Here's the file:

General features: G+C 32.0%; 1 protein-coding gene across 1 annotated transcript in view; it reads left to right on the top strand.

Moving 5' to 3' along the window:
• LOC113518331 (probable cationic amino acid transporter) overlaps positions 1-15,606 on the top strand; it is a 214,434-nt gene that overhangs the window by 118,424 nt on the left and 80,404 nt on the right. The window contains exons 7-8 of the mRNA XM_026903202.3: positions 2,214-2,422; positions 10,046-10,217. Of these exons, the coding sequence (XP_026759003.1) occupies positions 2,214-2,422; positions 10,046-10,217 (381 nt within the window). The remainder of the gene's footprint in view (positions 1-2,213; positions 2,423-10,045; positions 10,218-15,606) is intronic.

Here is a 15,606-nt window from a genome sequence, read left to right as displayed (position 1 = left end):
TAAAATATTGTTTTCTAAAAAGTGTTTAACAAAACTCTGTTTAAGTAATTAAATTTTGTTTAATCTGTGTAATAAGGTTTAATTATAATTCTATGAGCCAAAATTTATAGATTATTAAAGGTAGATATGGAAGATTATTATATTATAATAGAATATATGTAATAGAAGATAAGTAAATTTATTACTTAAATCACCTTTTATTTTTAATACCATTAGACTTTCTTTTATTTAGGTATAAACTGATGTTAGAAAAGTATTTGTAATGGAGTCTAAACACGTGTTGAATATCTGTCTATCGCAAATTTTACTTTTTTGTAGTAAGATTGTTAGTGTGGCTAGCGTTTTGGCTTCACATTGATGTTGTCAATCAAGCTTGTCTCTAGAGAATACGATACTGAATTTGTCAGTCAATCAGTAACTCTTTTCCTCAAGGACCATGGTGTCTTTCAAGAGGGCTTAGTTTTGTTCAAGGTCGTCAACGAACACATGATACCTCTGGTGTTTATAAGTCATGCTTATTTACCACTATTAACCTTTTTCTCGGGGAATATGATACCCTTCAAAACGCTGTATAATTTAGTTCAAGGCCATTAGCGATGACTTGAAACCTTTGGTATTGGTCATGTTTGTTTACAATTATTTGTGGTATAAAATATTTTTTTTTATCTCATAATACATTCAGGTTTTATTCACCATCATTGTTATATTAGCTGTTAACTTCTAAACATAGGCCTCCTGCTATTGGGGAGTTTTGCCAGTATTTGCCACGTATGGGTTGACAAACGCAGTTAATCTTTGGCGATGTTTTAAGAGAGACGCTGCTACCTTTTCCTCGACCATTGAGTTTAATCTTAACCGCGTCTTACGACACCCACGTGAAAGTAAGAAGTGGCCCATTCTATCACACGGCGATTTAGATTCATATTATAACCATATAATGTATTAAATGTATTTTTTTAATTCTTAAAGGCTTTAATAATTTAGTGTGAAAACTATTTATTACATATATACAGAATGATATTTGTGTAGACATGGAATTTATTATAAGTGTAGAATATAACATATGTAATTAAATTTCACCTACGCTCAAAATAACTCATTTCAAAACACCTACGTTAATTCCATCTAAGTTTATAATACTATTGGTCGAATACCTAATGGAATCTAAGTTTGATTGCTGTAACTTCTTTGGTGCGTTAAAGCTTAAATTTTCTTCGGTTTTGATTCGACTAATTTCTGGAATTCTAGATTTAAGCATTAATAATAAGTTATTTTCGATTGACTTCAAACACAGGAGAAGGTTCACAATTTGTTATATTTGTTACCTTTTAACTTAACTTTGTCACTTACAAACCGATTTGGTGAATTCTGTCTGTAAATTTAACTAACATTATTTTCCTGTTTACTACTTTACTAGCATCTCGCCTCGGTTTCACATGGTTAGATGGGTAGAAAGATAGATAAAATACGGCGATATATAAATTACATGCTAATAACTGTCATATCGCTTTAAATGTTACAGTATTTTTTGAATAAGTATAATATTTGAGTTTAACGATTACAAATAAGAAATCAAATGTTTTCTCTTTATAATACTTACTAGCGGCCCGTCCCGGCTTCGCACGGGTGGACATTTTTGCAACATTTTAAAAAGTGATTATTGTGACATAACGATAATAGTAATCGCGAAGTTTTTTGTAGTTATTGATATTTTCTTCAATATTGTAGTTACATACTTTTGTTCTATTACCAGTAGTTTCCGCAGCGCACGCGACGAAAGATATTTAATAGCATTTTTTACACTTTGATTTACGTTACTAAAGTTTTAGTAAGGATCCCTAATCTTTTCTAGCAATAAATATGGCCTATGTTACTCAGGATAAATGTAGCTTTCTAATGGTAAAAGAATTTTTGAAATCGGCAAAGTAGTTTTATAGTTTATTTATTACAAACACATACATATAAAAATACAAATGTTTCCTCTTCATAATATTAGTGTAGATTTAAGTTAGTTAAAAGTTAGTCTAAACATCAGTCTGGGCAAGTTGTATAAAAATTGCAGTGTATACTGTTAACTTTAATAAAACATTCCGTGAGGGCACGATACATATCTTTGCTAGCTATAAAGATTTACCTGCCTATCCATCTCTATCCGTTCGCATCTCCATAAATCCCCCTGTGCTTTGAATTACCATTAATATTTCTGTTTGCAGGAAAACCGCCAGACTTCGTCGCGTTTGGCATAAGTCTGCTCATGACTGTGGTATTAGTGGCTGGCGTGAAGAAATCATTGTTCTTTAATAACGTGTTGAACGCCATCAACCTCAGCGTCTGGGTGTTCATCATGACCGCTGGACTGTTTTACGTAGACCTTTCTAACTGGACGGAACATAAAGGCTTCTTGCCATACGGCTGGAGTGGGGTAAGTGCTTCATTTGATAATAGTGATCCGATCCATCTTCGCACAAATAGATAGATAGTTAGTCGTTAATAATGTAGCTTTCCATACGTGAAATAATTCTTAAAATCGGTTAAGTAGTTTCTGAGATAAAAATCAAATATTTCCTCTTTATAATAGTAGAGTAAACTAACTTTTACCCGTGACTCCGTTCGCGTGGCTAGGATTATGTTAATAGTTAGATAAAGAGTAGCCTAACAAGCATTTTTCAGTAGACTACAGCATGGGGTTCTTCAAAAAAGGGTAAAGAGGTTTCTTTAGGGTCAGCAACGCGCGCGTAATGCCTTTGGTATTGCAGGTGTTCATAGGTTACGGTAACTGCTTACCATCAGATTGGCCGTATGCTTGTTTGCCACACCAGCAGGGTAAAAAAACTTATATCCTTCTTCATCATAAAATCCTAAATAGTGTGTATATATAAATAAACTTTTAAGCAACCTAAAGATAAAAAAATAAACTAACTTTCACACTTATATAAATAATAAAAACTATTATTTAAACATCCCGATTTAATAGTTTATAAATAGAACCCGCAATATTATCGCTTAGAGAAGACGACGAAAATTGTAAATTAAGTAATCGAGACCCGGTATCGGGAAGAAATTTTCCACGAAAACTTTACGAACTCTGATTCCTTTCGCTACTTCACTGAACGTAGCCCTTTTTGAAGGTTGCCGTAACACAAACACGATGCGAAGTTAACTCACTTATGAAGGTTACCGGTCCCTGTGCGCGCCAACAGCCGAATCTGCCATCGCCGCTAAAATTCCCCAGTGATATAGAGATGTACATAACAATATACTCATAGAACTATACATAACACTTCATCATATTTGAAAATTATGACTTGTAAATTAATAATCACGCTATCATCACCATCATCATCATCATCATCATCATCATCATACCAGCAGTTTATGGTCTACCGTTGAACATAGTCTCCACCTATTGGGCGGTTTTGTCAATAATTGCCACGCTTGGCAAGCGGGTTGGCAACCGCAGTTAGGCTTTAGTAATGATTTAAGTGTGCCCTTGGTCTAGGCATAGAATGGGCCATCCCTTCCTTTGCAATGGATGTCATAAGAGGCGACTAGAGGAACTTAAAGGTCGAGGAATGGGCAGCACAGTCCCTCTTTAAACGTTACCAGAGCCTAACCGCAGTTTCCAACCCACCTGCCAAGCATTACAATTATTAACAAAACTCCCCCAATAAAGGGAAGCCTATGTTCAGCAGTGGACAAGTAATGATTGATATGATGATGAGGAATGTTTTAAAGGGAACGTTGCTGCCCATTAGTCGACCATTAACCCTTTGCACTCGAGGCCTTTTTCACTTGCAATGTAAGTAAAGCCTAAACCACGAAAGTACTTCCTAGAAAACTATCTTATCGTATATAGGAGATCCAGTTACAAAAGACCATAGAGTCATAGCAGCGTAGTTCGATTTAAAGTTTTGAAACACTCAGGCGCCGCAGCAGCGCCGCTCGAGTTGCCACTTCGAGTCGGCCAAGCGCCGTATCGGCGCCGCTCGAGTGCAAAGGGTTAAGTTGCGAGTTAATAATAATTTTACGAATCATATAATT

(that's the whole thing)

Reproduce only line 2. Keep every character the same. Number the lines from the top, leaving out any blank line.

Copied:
Moving 5' to 3' along the window: